Once they went to bed, I became the overseer of the House.  You want food?  Go find it for yourself.  I'll guide you through the kitchen the first time.  You lost your hat?  Here is the lost clothing basket.  You get a little too forceful when drunk.  I smash the tension if I have to.  I take care of you in all of your problems.  I might not be good, but I was nice, and right, whether or not I was listened to.  I picked up.  I stayed sober so that I could stand between my friends and drunk driving.  My parents didn't want anyone driving home drunk, though anyone was welcome to stay anytime.   I mothered so much I felt like a den mother instead of a friend sometimes.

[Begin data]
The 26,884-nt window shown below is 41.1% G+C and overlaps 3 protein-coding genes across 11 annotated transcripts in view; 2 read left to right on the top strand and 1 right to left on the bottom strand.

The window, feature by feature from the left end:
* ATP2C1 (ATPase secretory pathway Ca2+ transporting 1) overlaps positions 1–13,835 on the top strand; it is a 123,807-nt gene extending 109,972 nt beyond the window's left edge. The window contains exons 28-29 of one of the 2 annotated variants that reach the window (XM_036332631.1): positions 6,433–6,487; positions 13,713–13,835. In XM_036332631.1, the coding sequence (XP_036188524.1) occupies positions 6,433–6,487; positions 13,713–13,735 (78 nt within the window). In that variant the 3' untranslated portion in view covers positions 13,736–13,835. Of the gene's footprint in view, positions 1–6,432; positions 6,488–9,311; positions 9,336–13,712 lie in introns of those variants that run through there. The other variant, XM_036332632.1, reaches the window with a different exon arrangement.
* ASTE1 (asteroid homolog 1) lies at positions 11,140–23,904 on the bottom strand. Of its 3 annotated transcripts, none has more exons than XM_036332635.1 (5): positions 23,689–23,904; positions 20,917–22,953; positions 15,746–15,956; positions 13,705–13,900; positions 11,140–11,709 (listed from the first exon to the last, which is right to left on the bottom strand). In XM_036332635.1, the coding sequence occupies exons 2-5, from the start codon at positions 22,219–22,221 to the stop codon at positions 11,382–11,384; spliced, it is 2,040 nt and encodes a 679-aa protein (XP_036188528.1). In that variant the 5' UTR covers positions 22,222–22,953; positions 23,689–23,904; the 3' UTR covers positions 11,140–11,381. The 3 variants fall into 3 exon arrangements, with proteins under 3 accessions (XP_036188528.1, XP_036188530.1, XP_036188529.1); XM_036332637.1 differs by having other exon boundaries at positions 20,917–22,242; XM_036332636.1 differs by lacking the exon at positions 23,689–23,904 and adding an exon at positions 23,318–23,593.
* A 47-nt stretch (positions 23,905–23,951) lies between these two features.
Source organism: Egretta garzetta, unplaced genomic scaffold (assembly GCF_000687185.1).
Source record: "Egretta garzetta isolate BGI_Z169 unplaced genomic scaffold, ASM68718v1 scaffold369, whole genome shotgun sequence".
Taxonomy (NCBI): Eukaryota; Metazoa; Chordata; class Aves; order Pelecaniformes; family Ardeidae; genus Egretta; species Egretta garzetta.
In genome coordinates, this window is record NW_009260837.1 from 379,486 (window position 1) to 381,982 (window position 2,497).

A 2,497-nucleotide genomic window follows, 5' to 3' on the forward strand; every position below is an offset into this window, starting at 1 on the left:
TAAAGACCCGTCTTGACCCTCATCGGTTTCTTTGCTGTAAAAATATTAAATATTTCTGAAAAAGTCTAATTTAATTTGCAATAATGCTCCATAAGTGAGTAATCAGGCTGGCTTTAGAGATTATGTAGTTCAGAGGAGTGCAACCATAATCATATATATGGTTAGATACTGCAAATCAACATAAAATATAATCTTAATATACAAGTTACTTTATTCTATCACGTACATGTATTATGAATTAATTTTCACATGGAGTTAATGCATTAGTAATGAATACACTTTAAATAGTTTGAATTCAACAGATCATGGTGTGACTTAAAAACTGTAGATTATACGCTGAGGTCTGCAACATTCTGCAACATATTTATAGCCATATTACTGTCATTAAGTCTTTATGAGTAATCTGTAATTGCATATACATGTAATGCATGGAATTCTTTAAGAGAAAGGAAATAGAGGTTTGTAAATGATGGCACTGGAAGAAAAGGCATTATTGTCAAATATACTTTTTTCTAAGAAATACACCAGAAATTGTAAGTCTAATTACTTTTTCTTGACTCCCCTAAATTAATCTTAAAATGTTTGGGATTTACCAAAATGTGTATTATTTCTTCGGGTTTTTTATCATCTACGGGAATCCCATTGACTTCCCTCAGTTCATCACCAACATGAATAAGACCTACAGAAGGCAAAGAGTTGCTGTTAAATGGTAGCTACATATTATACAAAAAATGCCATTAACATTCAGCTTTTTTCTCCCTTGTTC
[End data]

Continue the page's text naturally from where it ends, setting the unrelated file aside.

But of course I fought my own demons as I came into my bipolar disorder.  My depressions I felt so guilty about.  How could I be unhappy when I had the perfect family?  The manias I did not have the vocabulary to explain to anyone, including myself.  I kept my pain to myself but felt safe that when I needed it, people would return the favor and help me out too.

Eventually, a friend helped me fuck picking up and taking care of everyone else.  I had a summer of mania and tequila and pot and a friend who listened to me talk of depression.  I talked of wanting to kill myself.  He talked of how his father killing himself had effected his life.  I swore no matter how bad it got, I would never do that to the people I left behind.  I lived in a summer of moments.  I fell in love.  Too bad he was gay.

The Baker's wife sings in Into the Woods "If life were made of moments / even now and then a bad one / But if life were made of moments / Then you would never know you had one."  I grew up in moments.  The only reason I knew anything different was because I had to visit the outside world.